In his famous interview with editors of several Jesuit magazines, Pope Francis talked about the Church as a field hospital. The analogy of the Church as hospital goes way back in history and has been used to explain the presence of less-than-virtuous people in the Church. It’s a commentary on the teaching of Jesus that he has come to save sinners, not just the saints. The analogy works well when sinners admit they are sinners.
But a hospital is different from a hospice. In a hospital patients admit that something is wrong with them or they wouldn’t be there. Patients expect that the efforts to heal them may be painful and the medicine might be bitter. In a hospice, there is no hope of radical change. The whole emphasis is on keeping patients comfortable until they die.
The “Church as hospital” analogy falls short when the “patients” think they are all right and in no need of bitter medicine or painful surgery or therapy. That’s what we have today. The “healthy” patient and the “sick” staff situation developed when many priests dissented from Humanae Vitae and encouraged their parishioners to think that Humanae Vitae was in error and that they could use unnatural forms of birth control. They were allowed to think, without challenge, that they were right and the teaching of the Church was wrong. The situation has become acutely worse today with active homosexuals saying that sodomy is morally permissible and the Church must change its teaching to accept their sodomy.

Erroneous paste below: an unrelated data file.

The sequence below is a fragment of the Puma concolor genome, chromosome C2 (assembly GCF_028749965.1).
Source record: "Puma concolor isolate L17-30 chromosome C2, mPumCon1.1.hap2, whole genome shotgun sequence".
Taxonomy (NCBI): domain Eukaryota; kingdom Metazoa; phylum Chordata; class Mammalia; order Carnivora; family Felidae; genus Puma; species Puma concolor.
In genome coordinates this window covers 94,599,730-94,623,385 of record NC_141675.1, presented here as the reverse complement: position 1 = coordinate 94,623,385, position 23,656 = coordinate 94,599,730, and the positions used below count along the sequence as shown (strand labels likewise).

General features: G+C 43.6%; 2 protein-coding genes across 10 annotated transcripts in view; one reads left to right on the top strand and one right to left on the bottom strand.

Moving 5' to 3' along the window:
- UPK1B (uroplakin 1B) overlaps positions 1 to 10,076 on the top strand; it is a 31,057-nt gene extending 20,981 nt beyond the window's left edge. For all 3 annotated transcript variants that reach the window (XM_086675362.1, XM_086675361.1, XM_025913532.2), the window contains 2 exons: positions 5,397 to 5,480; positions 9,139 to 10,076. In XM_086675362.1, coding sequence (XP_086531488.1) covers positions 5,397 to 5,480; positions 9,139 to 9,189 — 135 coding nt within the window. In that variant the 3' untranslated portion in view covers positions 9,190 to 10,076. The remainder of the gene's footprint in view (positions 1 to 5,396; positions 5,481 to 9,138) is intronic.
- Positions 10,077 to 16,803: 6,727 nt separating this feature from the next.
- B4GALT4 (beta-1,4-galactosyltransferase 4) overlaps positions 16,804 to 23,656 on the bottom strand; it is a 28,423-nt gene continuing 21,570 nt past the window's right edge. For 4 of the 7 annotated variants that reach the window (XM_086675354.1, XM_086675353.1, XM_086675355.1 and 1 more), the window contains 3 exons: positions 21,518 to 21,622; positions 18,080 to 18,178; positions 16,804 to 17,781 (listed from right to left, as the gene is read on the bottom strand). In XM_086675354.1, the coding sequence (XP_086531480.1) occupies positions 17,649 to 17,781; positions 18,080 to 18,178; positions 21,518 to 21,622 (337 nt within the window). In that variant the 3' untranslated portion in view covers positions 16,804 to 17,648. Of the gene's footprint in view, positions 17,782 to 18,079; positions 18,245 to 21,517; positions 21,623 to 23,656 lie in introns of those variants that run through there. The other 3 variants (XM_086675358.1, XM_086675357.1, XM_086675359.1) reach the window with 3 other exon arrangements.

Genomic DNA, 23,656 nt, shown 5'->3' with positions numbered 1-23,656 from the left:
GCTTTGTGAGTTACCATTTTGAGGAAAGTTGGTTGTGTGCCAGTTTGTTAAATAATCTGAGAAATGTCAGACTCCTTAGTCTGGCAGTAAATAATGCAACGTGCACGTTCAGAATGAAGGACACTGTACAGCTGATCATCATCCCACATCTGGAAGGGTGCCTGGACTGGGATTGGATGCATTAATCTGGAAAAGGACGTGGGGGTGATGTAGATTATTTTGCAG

The Church is not a hospice. It does not exist to make people comfortable in this life. As a hospital, it admits all who want to be cured of their self-centered sinfulness. As a patient in the Church-hospital, the sinner must be willing to change his (or her) ways, take his penitential medicine, and undergo a lifetime of therapy to walk the narrow path with the Lord Jesus.